MARIETTA - A Byesville woman went from giggles to tears as she received the maximum possible penalty in Washington County Common Pleas Court Wednesday for her role in trafficking drugs in the county.
Erica R. Kohl, 32, of 9540 Indian Lake Road, Byesville, was sentenced to six months in the Washington County Jail, five years of community control sanctions and a five-year driver's license suspension on a fourth-degree felony charge of trafficking in drugs.
Kohl, along with Jonathan Primack, 28, of the same address, is accused of selling 20 Oxycodone tablets to an undercover task force agent at the Adult Mart in Macksburg in March. Kohl was also charged with selling another 20 pills at the same location in April.
Photo by Jasmine Rogers
Seated with her attorney, Shawna Landaker, left, Erica Kohl, right, was sentenced to six months in the Washington County Jail and five years of community control for a fourth-degree felony charge of trafficking in drugs.
Kohl was initially charged with two third-degree counts of aggravated trafficking in drugs, but pleaded on Oct. 23 to a single lesser charge of fourth-degree felony trafficking in drugs.
Primack was indicted in July on one count of aggravated trafficking in drugs, a third-degree felony. There is a warrant out for his arrest.
"They took the money and they were on their way to Cleveland to buy more drugs. She is a drug trafficker," said Washington County Common Pleas Court Judge Ed Lane.
Kohl got off to a rough start when she was more than a half hour late for her 8 a.m. sentencing.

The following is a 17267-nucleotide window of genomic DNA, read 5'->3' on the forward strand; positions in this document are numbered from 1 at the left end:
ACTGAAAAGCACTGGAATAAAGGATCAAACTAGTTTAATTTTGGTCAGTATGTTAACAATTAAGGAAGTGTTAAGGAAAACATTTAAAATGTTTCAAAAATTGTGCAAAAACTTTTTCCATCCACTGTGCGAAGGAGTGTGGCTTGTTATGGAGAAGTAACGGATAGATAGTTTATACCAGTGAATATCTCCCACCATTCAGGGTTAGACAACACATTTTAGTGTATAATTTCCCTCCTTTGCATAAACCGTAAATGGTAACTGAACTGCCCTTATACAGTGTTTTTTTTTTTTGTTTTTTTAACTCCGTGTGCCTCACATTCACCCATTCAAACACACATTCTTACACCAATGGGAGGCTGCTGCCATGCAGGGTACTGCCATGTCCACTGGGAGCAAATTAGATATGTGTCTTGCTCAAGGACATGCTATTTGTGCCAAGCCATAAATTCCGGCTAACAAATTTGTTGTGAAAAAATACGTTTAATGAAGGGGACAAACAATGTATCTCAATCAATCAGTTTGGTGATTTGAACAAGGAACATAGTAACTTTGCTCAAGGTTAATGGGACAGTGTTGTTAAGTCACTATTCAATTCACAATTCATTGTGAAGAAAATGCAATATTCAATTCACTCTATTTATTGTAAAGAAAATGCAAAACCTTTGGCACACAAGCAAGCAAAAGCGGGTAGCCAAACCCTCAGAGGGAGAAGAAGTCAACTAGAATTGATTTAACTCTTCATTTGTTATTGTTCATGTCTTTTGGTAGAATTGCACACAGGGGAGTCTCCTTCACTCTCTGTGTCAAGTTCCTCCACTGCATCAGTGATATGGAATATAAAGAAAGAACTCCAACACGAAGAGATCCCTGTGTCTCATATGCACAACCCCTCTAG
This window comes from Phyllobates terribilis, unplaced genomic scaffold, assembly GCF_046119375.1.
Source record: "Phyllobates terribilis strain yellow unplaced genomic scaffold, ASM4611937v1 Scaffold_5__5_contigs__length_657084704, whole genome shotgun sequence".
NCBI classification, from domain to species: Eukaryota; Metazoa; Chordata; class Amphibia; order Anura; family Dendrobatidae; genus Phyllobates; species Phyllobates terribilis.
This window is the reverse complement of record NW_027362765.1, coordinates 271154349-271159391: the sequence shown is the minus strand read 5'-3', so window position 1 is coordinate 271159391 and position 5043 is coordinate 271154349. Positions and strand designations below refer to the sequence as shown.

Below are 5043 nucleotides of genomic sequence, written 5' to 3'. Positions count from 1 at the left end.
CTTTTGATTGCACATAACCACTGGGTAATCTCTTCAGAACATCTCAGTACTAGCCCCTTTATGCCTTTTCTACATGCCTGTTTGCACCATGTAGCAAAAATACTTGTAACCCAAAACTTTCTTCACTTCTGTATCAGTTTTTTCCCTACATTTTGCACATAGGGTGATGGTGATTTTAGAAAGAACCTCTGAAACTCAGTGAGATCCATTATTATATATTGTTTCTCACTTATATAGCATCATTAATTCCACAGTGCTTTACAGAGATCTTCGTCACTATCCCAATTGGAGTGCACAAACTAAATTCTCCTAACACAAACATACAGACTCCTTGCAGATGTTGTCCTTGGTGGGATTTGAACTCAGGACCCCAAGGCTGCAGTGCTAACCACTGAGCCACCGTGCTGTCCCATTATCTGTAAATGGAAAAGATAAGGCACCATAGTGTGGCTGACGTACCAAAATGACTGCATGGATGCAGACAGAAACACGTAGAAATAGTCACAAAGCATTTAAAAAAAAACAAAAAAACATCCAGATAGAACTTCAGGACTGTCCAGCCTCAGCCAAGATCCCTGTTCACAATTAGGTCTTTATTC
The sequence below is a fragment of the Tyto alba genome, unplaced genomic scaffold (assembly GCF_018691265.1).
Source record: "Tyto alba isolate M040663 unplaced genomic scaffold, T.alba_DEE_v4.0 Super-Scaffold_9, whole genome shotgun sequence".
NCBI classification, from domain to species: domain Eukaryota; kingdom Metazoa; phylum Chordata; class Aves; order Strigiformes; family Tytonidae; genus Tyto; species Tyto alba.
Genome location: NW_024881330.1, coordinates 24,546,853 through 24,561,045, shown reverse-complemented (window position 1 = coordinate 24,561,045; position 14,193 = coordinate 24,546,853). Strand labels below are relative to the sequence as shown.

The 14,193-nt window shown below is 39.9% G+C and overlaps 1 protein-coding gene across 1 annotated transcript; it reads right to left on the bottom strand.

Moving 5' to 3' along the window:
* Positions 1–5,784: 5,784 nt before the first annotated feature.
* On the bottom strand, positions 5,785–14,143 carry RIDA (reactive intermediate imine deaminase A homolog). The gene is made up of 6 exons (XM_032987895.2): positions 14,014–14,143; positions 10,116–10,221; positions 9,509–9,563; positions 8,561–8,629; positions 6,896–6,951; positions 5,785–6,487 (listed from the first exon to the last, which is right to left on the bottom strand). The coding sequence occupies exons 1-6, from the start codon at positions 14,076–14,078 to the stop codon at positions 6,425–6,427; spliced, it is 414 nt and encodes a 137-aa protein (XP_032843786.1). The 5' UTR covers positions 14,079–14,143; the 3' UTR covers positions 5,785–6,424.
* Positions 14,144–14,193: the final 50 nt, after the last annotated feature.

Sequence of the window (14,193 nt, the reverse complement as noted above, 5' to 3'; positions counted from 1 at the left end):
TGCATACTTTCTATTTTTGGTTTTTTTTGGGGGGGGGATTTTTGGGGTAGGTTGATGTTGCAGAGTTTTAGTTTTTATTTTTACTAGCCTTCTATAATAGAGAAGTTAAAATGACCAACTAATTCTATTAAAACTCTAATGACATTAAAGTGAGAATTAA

Lane issued a warrant for Kohl's arrest around 8:16 a.m. but the warrant had not been signed by the time Kohl appeared at 8:40 a.m.
She also failed to provide the court with mandated documents regarding drug and alcohol assessment and her court-ordered counseling.
"I am concerned the sentencing started late because of the fact that the defendant was not here. Now apparently we do not have an evaluation that the court ordered," said Washington County Assistant Prosecutor Alison Cauthorn.
Kohl's attorney, public defender Shawna Landaker, assured Lane that her client had been keeping up with her drug and alcohol counseling.
"How do I know that?" asked Lane.
"I mean I guess we could call and get verification," offered Landaker.
"She is not going to be the tail that wags this dog," Lane retorted.
During a lengthy, rambling statement to the court, during which Kohl laughed several times, she said she could not send the documents because no one returned her calls requesting a fax number for Lane's office.
"I really tried, you know, getting these letters to you, because I wanted you to know, that you know, I was pulling my end," she said before letting out a giggle.
Kohl's behavior in court made is apparent that she was not willing to deal with her drug addiction, said Lane.
"You are willing to make excuses and laugh and giggle in here and smile. I do not think you're willing to deal with it," he said just prior to handing down his sentence.
Recent changes in the Ohio Revised Code prevent judges from issuing prison sentences on most fourth- and fifth-degree felony charges, as was the case with Kohl.
Still, Kohl's smiles and laughs quickly faded to tears and distress as the sentence was handed down.
Kohl's six-month county jail sentence and five years of community control were the maximum allowable by law, said Lane.
If Kohl commits any other infractions or violates any conditions of her community control sanctions, including missing a single drug and alcohol counseling appointment, Lane said he would send her to prison for the maximum 18 months.
"Ms. Kohl, you haven't done one single thing I asked of you, and you've got every sorry excuse in the book," he said.
Kohl attempted to interrupt Lane at least three times during sentencing, but was hushed by Landaker and Lane.
"Ma'am, I've listened to you...It's over," said Lane before recessing.